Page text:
Why Instacart is gonna get crushed (by Amazon)

Instacart is in talks to raise $400M at a $3B valuation. I think they’re gonna get crushed. Read on.

Instacart In Talks to Raise About $400 Million

I used Instacart for 2 years — it was a great way to trade money for time. By not having to physically go to the store, wander around, wait in line, then commute home… I would save about an hour. I could just open the app, choose what I wanted, and press submit. The groceries cost about the same, maybe 10% more, plus I’d tip 10–15%. So saving an hour cost me $5–10 (plus $99/year).

This is quite a first world problem but in an entrepreneur’s worldview, an hour is totally worth $10. I can spend that hour working on my company or unwinding from work. If I were working for someone else, I’d definitely charge more than $10 so why spend an hour of time to save $10?

So what’s the problem?

Right, all this sounds great. Here’s a common Instacart experience of mine that starts to explains why I think they’re gonna lose:

I order 15 items on Instacart. It takes minutes to order, they come in a timely manner (2–3 hours later). All great, except 3 items have been replaced and 4 are missing. Now those tacos I was planning on making aren’t gonna happen because Safeway was out of the salsa I ordered. Time to figure out something else to do with this ground beef. Stress.

If you’re at the store you’d just get another salsa, no problem. To be fair, Instacart has a feature where you can specify an item to get instead if the one you want is missing. It’s just not enough. Every order I made would have nearly half my items get replaced or left out. After months of this I decided it was no longer worth it and cancelled my subscription.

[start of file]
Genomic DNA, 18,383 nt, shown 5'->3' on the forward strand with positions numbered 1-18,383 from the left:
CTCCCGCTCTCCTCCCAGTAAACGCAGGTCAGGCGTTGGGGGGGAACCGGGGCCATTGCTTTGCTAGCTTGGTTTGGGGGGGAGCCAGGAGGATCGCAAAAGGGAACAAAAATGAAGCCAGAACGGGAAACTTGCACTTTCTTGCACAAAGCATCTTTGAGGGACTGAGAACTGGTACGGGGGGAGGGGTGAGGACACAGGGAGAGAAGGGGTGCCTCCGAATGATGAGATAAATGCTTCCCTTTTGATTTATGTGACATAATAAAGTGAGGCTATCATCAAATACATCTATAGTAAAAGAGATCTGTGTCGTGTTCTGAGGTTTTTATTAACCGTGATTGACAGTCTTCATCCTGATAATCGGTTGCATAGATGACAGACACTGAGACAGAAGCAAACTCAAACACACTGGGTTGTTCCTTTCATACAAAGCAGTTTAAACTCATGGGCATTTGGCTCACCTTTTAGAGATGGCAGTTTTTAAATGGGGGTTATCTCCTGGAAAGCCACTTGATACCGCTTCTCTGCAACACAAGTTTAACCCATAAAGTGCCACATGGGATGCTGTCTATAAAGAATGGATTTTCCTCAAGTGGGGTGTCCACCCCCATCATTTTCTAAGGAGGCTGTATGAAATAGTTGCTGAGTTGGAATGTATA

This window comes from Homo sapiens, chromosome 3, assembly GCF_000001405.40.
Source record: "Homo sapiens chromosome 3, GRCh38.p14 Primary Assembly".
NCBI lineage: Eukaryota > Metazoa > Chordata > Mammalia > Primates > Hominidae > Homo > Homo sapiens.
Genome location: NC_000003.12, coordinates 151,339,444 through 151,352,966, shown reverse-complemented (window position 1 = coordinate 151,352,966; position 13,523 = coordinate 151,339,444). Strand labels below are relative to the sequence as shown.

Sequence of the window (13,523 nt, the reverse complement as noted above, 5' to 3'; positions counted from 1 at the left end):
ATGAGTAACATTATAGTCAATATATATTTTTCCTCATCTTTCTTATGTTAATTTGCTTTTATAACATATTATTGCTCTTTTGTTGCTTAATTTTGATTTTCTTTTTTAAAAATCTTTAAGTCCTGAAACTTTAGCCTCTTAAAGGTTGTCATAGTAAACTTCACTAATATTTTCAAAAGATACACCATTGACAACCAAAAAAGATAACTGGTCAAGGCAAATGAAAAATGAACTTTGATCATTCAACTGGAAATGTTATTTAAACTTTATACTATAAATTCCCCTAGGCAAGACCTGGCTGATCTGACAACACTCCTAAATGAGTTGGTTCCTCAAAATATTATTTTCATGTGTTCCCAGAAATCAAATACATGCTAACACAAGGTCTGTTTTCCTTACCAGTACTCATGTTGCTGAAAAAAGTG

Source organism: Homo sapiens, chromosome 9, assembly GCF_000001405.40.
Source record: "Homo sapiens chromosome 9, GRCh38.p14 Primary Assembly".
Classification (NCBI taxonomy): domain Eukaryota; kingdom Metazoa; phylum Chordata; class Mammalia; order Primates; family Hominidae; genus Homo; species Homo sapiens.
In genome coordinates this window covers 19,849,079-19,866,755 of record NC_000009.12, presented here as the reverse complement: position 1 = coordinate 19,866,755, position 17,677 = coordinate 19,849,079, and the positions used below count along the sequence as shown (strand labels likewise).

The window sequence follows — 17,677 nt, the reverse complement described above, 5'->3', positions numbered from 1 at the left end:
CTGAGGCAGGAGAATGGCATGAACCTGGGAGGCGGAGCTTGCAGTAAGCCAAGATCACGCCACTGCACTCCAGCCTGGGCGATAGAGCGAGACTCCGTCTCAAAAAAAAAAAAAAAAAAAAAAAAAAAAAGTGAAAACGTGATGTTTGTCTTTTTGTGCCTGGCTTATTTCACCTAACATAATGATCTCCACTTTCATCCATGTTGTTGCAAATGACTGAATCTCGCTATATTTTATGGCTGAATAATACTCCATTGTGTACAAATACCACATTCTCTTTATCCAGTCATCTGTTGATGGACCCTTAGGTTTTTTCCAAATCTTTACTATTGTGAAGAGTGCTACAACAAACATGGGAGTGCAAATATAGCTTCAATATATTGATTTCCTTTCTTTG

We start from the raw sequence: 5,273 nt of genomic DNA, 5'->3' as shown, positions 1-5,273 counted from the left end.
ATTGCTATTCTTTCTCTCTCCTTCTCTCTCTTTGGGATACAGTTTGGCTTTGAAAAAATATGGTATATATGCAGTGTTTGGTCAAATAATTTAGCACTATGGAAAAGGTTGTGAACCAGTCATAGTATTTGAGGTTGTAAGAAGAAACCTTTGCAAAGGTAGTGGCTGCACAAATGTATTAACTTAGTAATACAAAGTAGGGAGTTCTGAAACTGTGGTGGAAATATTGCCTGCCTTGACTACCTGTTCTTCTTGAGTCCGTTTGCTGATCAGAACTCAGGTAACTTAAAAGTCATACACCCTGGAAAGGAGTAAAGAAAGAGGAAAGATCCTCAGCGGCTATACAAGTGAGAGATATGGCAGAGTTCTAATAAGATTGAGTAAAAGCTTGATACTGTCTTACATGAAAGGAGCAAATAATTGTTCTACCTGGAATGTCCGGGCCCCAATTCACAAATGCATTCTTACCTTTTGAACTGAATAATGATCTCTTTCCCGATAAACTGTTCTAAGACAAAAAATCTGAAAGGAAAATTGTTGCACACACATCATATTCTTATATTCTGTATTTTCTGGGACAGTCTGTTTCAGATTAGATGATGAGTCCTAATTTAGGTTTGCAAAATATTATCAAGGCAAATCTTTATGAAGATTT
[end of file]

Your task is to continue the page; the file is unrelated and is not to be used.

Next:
The root problem is that Instacart doesn’t know what Safeway has in their grocery store. They know what Safeway typically has, but not at a specific given time. Amazon delivers from their own warehouses, so they know exactly what’s there. Which is why I think Amazon is in a great position to crush Instacart. Also everybody already uses Amazon so why would they go out of their way to pay for a new membership with a new company when they already have a relationship (and probably a Prime subscription) with Amazon?

How could they turn it around?

I don’t have a crystal ball, this is just what I see happening based on the information I have. Here are some things that Instacart could do to improve their situation:

  • Integrate with grocery stores. Hook into an API with Safeway, Whole Foods, etc. to know exactly what they have in stock so you never let a user buy something that they don’t have. Does such a thing even exist? Would Safeway be cool with that? No idea.
  • Add a metric for average # of items missing/replaced per order. Track it ruthlessly and drive it down to near zero.
  • Open their own stores/warehouses. This eliminates the problem entirely because they would always know what they have available.

I’m not incredibly familiar with Instacart’s plans so maybe they’re already doing this. I like the idea of a larger number of niche companies (like Instacart) rather than a smaller number of powerful companies that do everything (like Amazon), so I’m rooting for them.

I feel like if I write down predictions like this then I’ll hold myself accountable to checking whether they come true, and more importantly learn something when I’m wrong. Thanks for reading.

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